They say behind every great man is a woman. Behind Edith Wharton, there was Anna Bahlmann - her governess turned literary secretary, and her mothering, nurturing friend.
When at the age of forty-five, Edith falls passionately in love with a dashing younger journalist, Morton Fullerton, and is at last opened to the world of the sensual, it threatens everything certain in her life but especially her abiding friendship with Anna. As Edith's marriage crumbles and Anna's disapproval threatens to shatter their lifelong bond, the women must face the fragility at the heart of all friendships.
Told through the points of view of both women, The Age of Desire takes us on a vivid journey through Wharton's early Gilded Age world: Paris with its glamorous literary salons and dark secret cafés, the Whartons' elegant house in Lenox, Massachusetts, and Henry James's manse in Rye, England.
Edith's real letters and intimate diary entries are woven throughout the book. The Age of Desire brings to life one of literature's most beloved writers, whose own story was as complex and nuanced as that of any of the heroines she created.
"The book's only flaw is the choice of present tense... Still, Fields's love and respect for all her characters and her care in telling their stories shines through." - Publishers Weekly
"While the novel concentrates more on the emotional than the intellectual sphere, it sheds welcome light on the little-known private life of a famous woman and her closest relationships in early-twentieth-century Europe and America." - Booklist
"Readers may find it hard to sympathize with the perpetually self-obsessed Edith, whose callousness toward her ailing husband is particularly difficult to excuse, but the novel should nonetheless appeal to those who enjoyed Paula McLain's The Paris Wife or other stories focusing on the stormy romantic lives of creative people from past eras." - Library Journal
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Rated of 5
Diane S. The Age of Desire I loved the setting, tone and descriptive writing in this book. The descriptions of the homes that Wharton and her husband owned were fascinating. I enjoyed reading about the friendship between Edith and her assistant/friend, the trouble is I actually liked the friend much better than Edith. I also felt very sorry for Teddy, who really loved Edith, while she married him just because it was what people did. I also liked reading about her books and how they had been ignored for so many years until the publication of "The House of Mirth", which garnered much attention in the literary world. The literary scene and the cafes in France, the salons and the appearance of Henry James all made this a notable read. The descriptive writing and the Paris scene was by far my favorite parts of this book. Will definitely watch for this author's next work.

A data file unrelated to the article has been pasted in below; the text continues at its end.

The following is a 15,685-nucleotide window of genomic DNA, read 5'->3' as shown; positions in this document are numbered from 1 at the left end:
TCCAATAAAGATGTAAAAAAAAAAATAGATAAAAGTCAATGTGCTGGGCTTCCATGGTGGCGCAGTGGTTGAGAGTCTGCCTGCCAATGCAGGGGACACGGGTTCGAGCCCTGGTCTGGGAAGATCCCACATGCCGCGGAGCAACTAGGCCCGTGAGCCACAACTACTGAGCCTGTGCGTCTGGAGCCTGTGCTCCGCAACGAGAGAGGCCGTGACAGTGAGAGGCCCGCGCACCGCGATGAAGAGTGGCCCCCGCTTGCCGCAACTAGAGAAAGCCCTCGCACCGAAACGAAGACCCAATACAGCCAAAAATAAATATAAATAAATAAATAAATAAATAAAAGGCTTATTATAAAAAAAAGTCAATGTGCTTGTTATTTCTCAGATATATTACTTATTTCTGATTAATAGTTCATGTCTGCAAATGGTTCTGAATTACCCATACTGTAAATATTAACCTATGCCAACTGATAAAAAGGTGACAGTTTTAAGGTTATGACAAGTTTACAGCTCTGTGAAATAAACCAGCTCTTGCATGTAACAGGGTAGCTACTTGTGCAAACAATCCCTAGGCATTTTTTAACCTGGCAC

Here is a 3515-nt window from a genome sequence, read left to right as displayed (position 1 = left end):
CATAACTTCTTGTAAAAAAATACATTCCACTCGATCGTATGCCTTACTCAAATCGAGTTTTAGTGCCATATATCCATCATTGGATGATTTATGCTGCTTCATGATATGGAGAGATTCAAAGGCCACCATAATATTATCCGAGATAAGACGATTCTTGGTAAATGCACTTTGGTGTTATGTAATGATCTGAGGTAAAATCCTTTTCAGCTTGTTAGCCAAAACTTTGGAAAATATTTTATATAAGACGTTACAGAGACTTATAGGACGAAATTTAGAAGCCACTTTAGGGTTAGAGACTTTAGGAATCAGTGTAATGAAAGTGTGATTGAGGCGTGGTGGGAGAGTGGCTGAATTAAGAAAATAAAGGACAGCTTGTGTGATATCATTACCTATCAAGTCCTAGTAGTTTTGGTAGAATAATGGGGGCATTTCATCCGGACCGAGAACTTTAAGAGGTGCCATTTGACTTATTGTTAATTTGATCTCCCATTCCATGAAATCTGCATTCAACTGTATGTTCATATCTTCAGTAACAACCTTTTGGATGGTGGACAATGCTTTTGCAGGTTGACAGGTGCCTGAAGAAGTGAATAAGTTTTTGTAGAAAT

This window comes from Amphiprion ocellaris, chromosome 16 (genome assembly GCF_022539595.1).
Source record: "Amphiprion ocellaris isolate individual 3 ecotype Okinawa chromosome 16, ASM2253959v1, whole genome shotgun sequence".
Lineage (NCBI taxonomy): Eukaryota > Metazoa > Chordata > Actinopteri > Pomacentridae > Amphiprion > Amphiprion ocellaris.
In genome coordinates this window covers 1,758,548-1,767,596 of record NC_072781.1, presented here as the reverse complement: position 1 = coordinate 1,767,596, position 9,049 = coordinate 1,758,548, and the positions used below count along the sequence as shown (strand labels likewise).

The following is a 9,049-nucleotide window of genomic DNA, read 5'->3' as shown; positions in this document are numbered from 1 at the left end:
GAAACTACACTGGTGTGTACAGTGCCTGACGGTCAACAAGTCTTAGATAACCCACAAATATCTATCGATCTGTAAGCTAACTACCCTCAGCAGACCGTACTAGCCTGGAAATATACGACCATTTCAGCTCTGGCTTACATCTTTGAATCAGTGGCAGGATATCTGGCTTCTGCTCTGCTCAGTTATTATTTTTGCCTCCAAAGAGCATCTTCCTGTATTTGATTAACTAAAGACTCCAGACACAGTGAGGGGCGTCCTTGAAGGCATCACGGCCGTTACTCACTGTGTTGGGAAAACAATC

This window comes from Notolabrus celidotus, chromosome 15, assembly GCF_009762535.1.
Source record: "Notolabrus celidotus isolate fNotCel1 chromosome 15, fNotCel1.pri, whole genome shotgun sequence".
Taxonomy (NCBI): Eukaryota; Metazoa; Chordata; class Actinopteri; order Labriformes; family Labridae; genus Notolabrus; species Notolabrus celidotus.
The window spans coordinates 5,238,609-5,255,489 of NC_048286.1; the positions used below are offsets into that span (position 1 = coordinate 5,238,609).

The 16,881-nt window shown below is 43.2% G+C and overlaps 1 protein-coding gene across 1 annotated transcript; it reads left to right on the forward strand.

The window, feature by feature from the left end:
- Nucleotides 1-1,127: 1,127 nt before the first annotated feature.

Rated of 5
Vivian Harrington From Innocence to Desire Fans of Edith Wharton will truly appreciate this novel based upon a few of Wharton's years in Paris beginning in 1907. From the salons of Paris, to the Wharton's estate (The Mount) in Lennox, MA, to the Vanderbilt's apartment on the Rue de Varenne, to the English countryside, to the small, out of the way cafe's and hotels in Montmartre, The Age of Desire transports the reader back to the gilded age. While the book started out slowly, I become more drawn in and transported to another place and time, where i wanted to dwell. I've no doubt the experiences made it possible for Edith to write what would, in my mind, become her masterpiece – The Age of Innocence. Highly recommended.
Jennie Fields received an MA in creative writing from the University of Iowa Writers' Workshop and is the author of the novels Lily Beach, Crossing Brooklyn Ferry, and The Middle Ages. An Illinois native, she spent twenty-five years as an advertising creative director in New York and currently lives with her husband in Nashville, Tennessee. Find her online at www.jenniefields.com.
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